Wednesday, January 27, 2010

Learning foreign languages? Why bother?

That's the title of an article by David Behling, a professor at Waldorf College, cunningly designed to pull in people like me looking to shoot down a ridiculous argument. Unfortunately Professor Behling is pulling a fast one on us, because he comes down firmly on the side of learning languages.

I of course agree with that sentiment, but there's a few places where I can't quite agree with what he's saying.

He writes:
In American schools, we wait until the brain has turned off the ability to easily learn language and then we start drilling our kids and young adults in a new grammar and vocabulary. It’s no wonder so many of them think it is such a drag.
I've argued before that it's more about the method used than the age, but there seems to be some support beyond my little hypothesis as well. I'm also happy proffer myself up as an example; I learned all my languages after the age of 18, and I didn't find it particularly hard. And go ask Steve Kaufmann at what age exactly he decided to pick up Russian.

He then goes on:
Opportunities to study language in school — instead of through private lessons or expensive software like Rosetta Stone — will not appear unless something else changes first.
He then goes on to say that Americans need a change in the way they think about foreign languages. That probably wouldn't hurt, but I'd start with the teaching method: painfully boring classes mean low demand means few students means few classes. And I'd say he should also check out Exhibit A: Drake University.

And I would be remiss to not point out that there are tons of ways to learn languages without school, private lessons, or expensive software. Browsing this blog, the blog roll, or a few quick Google searches should get you plenty of examples.

Link: Learning foreign languages? Why bother? [Albert Lea Tribune]


  1. To be fair to Americans, we should recognize an asymmetry in the world that provides less incentive for Americans to study foreign languages than for non-Americans to study English. The asymmetry is that business, science and research are largely conducted in a single language and thus provides a strong incentive for newcomers to gravitate towards the established common language.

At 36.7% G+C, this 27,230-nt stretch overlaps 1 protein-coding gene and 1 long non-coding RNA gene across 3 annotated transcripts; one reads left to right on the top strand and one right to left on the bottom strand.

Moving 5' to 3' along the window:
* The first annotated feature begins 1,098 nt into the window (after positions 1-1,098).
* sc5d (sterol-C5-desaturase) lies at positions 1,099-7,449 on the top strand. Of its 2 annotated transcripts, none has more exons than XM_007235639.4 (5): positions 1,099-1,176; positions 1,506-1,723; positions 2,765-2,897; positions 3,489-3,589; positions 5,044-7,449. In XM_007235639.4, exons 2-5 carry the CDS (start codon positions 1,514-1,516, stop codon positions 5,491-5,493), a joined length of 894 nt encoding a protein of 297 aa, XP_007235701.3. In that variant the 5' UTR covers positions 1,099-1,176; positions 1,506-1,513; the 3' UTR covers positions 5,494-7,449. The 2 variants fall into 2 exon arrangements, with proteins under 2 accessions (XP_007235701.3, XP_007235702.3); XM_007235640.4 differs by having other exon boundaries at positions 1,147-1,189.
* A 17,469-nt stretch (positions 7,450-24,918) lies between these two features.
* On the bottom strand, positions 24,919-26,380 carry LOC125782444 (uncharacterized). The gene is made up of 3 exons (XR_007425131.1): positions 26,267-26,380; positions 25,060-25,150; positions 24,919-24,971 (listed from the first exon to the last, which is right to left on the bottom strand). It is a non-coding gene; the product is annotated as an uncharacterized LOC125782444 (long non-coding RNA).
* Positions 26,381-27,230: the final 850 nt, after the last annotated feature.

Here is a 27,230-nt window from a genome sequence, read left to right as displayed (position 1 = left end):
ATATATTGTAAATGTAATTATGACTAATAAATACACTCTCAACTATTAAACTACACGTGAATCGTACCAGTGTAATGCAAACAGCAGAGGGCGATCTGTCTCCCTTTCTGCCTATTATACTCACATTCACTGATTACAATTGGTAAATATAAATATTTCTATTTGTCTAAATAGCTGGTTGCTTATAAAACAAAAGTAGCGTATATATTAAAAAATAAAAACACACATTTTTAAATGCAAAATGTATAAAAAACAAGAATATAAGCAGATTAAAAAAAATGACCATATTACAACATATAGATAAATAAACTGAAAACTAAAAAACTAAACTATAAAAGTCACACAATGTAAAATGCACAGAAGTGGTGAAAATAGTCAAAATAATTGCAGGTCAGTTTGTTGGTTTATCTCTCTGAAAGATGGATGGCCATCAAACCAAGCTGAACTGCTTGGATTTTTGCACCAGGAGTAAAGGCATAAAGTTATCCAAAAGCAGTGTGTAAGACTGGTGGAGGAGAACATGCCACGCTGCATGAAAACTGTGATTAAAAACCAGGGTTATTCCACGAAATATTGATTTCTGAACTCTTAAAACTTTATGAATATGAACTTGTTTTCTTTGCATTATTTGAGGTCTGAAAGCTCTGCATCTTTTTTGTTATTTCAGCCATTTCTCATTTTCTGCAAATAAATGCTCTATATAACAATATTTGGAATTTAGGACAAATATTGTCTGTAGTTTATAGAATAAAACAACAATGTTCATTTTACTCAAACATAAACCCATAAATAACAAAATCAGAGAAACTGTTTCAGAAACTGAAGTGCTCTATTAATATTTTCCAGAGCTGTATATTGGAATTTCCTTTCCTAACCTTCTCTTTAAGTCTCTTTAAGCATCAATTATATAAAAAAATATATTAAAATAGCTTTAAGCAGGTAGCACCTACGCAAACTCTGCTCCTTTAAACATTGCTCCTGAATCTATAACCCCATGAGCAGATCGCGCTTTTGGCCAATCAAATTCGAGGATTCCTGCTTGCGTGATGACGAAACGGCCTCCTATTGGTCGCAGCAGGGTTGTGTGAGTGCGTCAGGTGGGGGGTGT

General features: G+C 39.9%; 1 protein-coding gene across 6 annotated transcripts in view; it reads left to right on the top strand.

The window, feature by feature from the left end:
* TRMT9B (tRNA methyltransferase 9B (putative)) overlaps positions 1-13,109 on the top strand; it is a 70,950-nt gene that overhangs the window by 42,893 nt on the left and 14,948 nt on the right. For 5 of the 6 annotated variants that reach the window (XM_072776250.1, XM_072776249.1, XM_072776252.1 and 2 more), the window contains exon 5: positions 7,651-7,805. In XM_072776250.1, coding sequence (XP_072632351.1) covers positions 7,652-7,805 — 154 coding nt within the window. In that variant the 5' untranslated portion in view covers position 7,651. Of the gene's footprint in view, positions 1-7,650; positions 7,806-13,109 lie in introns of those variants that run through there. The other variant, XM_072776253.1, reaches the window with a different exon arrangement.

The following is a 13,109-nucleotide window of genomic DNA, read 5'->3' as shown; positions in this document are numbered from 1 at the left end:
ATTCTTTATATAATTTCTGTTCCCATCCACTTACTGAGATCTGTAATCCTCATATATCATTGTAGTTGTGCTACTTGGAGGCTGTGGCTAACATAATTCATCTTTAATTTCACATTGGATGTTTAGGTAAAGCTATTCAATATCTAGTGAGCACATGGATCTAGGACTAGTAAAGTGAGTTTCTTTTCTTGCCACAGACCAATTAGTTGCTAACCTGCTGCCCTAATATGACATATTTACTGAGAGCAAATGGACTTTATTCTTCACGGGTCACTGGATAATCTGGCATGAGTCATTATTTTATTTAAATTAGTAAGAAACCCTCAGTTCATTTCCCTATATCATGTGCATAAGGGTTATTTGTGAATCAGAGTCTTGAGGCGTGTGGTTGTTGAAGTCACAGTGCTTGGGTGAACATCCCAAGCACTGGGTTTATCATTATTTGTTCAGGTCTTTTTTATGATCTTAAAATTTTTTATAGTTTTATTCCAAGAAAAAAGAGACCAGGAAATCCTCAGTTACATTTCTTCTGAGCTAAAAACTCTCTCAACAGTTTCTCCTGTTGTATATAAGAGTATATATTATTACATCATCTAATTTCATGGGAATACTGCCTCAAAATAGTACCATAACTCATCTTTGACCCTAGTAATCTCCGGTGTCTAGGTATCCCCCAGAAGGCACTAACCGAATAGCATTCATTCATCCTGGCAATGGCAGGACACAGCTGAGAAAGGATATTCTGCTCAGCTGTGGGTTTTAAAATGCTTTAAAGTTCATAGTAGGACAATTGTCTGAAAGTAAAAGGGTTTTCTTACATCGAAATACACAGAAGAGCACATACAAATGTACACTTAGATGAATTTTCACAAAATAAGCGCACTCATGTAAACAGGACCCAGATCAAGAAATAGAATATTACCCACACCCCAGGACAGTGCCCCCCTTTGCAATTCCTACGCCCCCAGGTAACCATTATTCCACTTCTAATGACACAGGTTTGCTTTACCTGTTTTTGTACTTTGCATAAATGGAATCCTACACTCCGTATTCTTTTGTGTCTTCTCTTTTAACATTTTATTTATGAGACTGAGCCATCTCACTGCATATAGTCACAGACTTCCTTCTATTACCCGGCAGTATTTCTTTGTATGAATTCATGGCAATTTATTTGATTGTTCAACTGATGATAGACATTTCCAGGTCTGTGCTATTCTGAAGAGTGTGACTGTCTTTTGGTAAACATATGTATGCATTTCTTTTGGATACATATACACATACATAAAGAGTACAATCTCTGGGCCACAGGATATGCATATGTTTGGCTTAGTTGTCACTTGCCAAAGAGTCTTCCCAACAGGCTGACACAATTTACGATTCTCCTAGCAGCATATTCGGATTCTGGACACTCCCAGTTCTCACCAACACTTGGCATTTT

I've been in parts of the world where speaking English is the difference between being able to put food on the table or not. That is a tangible force of motivation.

    Personally, I hated learning French in high school. And indeed, it has been largely useless except for the fact that it has helped me to learn Portuguese, which was invaluable for wooing my now Brazilian wife. [smile]

  2. I certainly can't disagree with you that everyone speaking English lessens the incentive to learn a foreign language—and not just for American, but for Aussies, Brits, Canadians, etc.

  3. As a native language maybe 3-4% of the world population speak english.
    And maybe 15-20% of the world population speak english.

    So, 80% doesn't speak at all and i'm pretty sure that they are happy.

    Not everyone speak english and not everyone want to speak english. Speak english help to learn other language, there more resource of any kind in english.

    Just than many native english speaker doesn't see the advantage to speak another language, but it's true for every language. In my village, where I was raise, no one speak english, no one need english and english is useless.

    Every language can be useful or useless. English is more useful than Icelandic in many place, in others places both are useless, and in Iceland, icelandic is more useful.

    In many place, english is not even the second language.
    In south america(other than Brazil), portuguese
    In Brazil, spanish
    In some part of Africa, french and spanish. (Arabic or african language as first)
    In some part of Italy french, other german.
    In switzerland, french or german
    In Belgium, Dutch, french or german.
    Eastern Europe, russian or german.
    Many japanese, korean, chinese speak more than one asian language without speaking english.

    English is the most popular 2nd language and the most useful for many people, but english is clearly not the universal 2nd language.

  4. @JM: I think it's fair to say that English is not a universal second language for all non-English speakers, but it's definitely the closest thing there is to one.